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From headsets that can predict potential cognitive risks and pocket-size breath analysers that detect COVID-19 to concept cars that know their drivers — AI sat firmly in the driver’s seat for most of the innovations displayed at the Consumer Electronics Show 2023 that concluded on Monday.
The show was a testimony to how AI could be effectively leveraged to make products smarter and make lives easier. “AI is truly the most important megatrend for the future of tech,” said AMD CEO Lisa Su in her keynote address at the CES 2023.
The event featured over 3,200 exhibitors, including 1,000 startups that displayed incredible innovation in domains spanning transportation and mobility, digital health, sustainability, Web3, metaverse, accessibility and more.
In line with the theme for this year, which was Human Security for All, the products unveiled at CES aimed at tackling issues like access to clean water, food security, sustainable energy solutions, and personal security, among others. It also showcased the latest developments in accessibility tech aimed at making the lives of the differently abled easier.
The global digital health market was valued at USD 211.0 billion in 2022 and is projected to grow at a compound annual growth rate (CAGR) of 18.6% from 2023 to 2030.
The increasing penetration of smartphones and improved internet connectivity facilitated by the introduction of 4G/5G technology, advancement in healthcare IT infrastructure and the rising need to curb healthcare costs, besides the increase in accessibility of virtual care are among the major factors fuelling its market growth.
The CES 2023 was testimony to the innovations in digital health through a range of innovative and wearable tech for health that was on display at the event.
Produced by health tech brand Withings, U-Scan, a hands-free urine scanner, offers information about the user’s digestive and reproductive health. The device is designed to be installed in the toilet bowl, giving users a hands-free access to urine analysis.
iSyncWave, is a headset that performs an electroencephalogram (EEG) and uses artificial intelligence to predict potential risks of cognitive issues, including Alzheimer’s disease, within 10 minutes. Developed by iMediSync, the device aims to reduce the financial costs and time needed for diagnostic tests.
Image credit – Withings
The integration of AI into home devices and accessories is already here, and some brands have pushed this idea further to develop products that make life smoother.
Among the innovations is Samsung’s Bespoke Home range, which displayed an oven with AI. It suggests the right cooking temperatures for a range of pre-set healthy meals and can pair with Samsung apps to recommend meal options based on your workout statistics and diet goals.
A work desk that helps you stay active by doubling as a treadmill and ensuring all your devices are charged. Called the eKinekt BD3, Acer’s latest innovation is an interesting innovation combining the features of a fitness bike and a smart work desk that will enable users to charge their electronic devices as they pedal.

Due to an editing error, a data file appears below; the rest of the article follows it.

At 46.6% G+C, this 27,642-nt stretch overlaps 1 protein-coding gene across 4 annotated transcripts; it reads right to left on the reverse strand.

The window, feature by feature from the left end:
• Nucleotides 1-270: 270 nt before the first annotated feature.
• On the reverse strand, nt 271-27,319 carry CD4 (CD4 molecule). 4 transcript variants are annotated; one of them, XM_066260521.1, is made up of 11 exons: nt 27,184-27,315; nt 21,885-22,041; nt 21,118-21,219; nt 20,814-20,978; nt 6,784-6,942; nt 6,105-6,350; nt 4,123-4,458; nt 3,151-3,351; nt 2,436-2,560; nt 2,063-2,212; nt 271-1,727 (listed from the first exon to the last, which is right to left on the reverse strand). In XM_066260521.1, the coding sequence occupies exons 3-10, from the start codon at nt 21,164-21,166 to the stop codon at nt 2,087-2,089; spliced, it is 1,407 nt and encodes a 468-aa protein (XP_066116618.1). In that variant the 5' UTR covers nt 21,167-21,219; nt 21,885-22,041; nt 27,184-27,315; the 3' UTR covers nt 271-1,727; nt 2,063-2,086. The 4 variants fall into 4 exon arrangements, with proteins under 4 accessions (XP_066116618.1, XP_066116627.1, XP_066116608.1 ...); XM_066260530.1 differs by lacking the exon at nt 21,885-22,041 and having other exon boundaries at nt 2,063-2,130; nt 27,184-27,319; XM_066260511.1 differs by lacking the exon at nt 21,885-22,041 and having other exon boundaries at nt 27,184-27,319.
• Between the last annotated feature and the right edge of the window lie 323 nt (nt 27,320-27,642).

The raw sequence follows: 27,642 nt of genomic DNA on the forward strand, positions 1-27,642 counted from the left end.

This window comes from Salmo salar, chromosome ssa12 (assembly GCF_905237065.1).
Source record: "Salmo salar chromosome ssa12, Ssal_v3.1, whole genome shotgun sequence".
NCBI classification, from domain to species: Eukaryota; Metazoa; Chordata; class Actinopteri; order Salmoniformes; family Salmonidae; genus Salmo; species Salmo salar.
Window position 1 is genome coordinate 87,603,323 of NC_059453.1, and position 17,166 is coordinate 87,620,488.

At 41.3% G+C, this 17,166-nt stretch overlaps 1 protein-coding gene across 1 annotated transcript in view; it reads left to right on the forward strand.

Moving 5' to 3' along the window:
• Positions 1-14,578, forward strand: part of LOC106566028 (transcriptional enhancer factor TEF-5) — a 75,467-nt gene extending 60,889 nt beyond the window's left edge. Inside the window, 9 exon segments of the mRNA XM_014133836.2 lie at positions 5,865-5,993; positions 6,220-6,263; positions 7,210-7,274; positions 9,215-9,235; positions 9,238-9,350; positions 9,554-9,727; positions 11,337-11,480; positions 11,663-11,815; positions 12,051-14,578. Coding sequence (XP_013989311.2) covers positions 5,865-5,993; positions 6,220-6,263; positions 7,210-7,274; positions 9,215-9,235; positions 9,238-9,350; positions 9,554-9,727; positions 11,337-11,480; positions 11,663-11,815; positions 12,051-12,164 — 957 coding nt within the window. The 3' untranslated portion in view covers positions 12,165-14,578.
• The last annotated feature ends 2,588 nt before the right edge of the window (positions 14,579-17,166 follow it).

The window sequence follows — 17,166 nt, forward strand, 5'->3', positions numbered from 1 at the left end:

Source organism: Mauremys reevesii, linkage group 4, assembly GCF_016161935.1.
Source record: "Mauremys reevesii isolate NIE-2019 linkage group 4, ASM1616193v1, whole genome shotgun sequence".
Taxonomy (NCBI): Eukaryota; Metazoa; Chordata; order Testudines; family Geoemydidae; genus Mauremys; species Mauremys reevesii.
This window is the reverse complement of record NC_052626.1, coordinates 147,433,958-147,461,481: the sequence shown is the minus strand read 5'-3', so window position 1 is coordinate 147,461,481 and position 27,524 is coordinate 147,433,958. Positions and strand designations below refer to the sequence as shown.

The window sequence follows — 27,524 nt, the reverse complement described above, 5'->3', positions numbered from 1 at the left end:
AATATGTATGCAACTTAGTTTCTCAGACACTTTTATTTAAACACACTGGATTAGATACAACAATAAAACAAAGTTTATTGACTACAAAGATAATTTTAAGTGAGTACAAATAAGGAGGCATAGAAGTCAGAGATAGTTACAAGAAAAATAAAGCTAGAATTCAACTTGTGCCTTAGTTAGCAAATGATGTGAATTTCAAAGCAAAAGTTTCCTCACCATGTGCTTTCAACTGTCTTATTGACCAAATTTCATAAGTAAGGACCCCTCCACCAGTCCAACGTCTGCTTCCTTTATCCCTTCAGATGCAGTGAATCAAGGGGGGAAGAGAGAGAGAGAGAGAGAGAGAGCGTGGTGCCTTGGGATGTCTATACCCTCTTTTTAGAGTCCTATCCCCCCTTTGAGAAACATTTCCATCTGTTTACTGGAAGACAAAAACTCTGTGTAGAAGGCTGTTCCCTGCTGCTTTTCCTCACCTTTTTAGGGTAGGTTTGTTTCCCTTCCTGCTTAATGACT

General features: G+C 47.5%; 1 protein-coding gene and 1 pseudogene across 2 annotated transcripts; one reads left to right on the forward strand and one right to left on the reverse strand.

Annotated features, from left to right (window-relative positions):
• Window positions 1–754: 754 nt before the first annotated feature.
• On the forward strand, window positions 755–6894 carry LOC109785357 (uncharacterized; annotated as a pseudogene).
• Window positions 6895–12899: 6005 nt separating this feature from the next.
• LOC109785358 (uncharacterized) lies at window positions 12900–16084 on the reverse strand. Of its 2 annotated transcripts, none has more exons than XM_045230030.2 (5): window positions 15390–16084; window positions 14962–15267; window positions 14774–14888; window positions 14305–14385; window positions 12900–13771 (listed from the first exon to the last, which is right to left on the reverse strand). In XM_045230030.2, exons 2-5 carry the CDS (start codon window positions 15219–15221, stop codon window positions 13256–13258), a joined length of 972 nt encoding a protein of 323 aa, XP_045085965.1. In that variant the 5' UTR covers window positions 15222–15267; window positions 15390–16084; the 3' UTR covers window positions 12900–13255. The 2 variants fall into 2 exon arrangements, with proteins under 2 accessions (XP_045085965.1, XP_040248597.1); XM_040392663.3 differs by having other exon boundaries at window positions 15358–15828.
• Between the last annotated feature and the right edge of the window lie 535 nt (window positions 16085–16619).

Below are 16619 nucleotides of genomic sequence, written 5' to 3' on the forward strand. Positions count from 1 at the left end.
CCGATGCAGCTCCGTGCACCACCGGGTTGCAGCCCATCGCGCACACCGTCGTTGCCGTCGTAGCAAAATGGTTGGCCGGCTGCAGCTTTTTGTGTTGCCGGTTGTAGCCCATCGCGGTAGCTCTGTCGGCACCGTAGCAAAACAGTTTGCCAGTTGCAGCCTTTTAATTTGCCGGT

The show also featured interesting innovations in technology that are accessible and inclusive for people from the differently-abled community. The Eargo 7 buds are water-resistant and fully rechargeable hearing aids that offer noise reduction and sound processing features.
Project Leonardo, displayed by Sony, is a PlayStation 5 controller that enables people with limited motor control to play longer.
L’Oréal, the cosmetic giant, presented HAPTA, a computerised make-up applicator aimed at helping those with limited arm mobility.
Metaverse takes centre stage
Companies displayed products that took virtual reality and immersive experiences to a different dimension at CES. The event had a dedicated metaverse area on the show floor, highlighting groundbreaking sensory technology building immersive, interactive digital worlds.
Vermont-based startup OVR Technology showcased a headset containing a cartridge with eight primary aromas, which could be combined to create different scents.
Panasonic-owned Shiftall launched Mutalk, a sound-suppressing Bluetooth microphone that allows users to talk to others in the virtual space without disturbing those around them.
AI to help your feathered friends
Bird Buddy is an AI-powered camera bird feeder that not only notifies you about the visit of your feathered friends but also takes their photos and organises them into a beautiful collection for you to cherish and share with your friends and family.
A car that shows emotions
Using sophisticated AI, BMW’s concept car i Vision Dee ditches the servant schtick of Siri and Alexa. Instead, it hopes to double as both your car and friend. The i Vision Dee is an EV sports car with an exterior of 240 E Ink panels. You can use those panels to program a digital face into the car’s grille — because it’s an EV, the ventilation that grilles typically provide isn’t needed — or change the car’s colours at the click of a button.
Japanese automakers Honda and software and entertainment conglomerate Sony unveiled their first concept car Afeela. Built on Sony’s sensor expertise, the Afeela has 45 cameras and sensors on the interior and exterior to assure safety. In addition, 3D interfaces for the vehicles would be designed using Unreal Engine graphics technology by EpicGames.